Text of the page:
3. IT Innovation. Why do companies complain about the length of time it takes their 3PL to make or enable process changes? Over and over it’s the fact that their 3PL uses an old, outdated, slowly dying IT infrastructure. The 3PL you choose should show that they are up-to-date with their software, and that their staff, both in the server room and on the floor, is familiar with technology innovations and can keep pace as they continue to evolve.
  4. Smart Hiring and Smart Retention. There’s a shortage of supply chain and logistics talent. Is your potential 3PL facing that issue? Or do they invest in hiring smart and fostering talent internally? Do they focus on developing their employees’ communication and relationship management skills? Do they understand the importance of having skilled and knowledgeable people at every level of the organization, who understand your industry thoroughly?
  5. Business Intelligence and Insights. Your 3PL needs to offer more than just access to business intelligence dashboards. Every piece of software nowadays offers that. What you need from your 3PL is insight. They should be staying on top of leading industry practices and trends, plus be able to offer networking and knowledge-exchange possibilities with other shippers. They should have the ability to conduct extensive market research and both share and implement their findings. If your 3PL has a dashboard but no idea how to leverage it, in the end you’re gaining very little from that relationship.

Just as the world is constantly evolving and changing, so are your logistics needs. A modern-day 3PL will rise to the challenge and apply their supply chain expertise and resources to enhance your business operations. If you are ready to expand your market or make investments in new technology, reach out to an expert who can reduce costs, improve service and achieve better visibility of the components that drive a global supply chain.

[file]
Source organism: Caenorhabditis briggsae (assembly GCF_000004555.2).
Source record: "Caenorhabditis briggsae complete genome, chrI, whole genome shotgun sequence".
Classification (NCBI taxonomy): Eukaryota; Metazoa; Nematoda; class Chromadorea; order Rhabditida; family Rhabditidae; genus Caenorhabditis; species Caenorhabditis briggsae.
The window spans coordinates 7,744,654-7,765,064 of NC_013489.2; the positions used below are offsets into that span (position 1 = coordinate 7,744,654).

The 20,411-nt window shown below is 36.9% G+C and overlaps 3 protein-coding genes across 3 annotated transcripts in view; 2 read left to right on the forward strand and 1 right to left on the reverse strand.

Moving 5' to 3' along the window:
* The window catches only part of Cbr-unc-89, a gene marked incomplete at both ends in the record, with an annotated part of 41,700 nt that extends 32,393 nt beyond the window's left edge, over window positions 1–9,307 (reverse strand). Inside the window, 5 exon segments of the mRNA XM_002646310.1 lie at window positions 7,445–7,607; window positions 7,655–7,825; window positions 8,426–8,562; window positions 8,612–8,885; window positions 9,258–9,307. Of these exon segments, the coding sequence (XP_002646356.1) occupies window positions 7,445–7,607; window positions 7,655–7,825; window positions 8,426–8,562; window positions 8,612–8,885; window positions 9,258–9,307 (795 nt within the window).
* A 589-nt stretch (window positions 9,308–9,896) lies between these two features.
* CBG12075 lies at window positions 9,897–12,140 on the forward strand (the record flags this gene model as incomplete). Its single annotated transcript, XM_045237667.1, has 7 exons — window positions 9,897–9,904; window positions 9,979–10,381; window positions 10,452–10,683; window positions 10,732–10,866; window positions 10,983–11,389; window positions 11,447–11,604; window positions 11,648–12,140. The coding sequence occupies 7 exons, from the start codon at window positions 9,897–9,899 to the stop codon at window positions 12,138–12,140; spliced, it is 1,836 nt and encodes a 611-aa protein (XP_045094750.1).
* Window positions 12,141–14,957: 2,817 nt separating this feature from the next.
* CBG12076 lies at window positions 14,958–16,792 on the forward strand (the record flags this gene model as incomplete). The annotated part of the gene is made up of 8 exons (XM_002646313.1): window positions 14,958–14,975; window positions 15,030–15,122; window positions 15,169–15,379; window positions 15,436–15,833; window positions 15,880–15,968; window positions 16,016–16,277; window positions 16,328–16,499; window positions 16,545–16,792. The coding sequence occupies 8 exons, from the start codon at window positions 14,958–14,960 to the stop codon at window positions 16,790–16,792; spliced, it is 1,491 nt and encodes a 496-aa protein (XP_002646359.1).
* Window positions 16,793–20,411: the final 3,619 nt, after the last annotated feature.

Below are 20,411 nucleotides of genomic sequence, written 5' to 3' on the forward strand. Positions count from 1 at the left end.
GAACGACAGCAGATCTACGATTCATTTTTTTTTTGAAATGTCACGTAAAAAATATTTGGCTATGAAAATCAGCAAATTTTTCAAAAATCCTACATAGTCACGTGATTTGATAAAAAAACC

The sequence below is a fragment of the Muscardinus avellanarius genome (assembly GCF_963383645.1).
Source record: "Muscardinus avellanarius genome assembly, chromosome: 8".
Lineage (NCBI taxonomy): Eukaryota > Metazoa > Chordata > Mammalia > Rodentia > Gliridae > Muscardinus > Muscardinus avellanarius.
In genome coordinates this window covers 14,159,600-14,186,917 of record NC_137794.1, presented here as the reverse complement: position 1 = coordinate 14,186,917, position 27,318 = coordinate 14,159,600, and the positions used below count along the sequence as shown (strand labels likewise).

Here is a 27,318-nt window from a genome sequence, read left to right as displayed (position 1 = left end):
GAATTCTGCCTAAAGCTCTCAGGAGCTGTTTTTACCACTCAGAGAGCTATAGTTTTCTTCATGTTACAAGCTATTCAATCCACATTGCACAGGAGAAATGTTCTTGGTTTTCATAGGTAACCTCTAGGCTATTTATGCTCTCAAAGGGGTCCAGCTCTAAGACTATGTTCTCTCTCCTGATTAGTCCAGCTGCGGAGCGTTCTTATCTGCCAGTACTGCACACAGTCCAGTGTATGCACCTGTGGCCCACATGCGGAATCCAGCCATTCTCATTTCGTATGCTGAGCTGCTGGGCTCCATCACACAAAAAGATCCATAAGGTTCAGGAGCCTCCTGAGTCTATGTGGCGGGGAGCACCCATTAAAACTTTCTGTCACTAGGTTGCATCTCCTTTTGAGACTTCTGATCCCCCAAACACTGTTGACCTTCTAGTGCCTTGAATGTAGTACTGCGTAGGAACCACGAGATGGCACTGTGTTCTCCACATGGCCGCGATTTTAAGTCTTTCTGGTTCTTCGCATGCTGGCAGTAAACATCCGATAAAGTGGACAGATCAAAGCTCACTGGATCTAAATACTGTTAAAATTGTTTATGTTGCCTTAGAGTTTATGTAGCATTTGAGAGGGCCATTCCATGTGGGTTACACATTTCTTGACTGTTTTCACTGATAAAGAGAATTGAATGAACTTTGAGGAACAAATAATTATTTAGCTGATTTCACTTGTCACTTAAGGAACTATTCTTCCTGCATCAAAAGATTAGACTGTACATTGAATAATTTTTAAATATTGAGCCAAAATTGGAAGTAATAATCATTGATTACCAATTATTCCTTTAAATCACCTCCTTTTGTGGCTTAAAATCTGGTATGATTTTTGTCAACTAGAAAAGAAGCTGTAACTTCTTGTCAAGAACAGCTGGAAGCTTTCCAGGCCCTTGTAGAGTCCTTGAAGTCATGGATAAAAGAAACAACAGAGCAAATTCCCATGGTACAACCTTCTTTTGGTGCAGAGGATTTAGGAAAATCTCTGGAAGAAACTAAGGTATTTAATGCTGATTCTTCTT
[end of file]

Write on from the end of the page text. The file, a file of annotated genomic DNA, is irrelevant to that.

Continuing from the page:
Working Smart

Technology Continues to Transform Today’s Supply Chain

Today’s business leaders are faced with the task of creating more efficient processes while keeping costs down. In order to stay competitive in a digital age, they need to stay aggressive in transforming their supply chains, and budget remains a barrier for many. Even during economic slumps, however, companies continue to invest in technology with the goal of improving business processes and increased profitability when times improve.

A recent Gartner’s user survey reveals supply chain managers are fighting for … Click here to read the full article on Direct Selling News.



Noel Datko is Marketing Director at IntegraCore LLC, a company that offers outsource turnkey fulfillment center and distribution warehousing services.

Do You Have Enough Gen Xers in Your Succession Plan?

by Judy Stubbs

Click here to order the November 2014 issue in which this article appeared or click here to download it to your mobile device.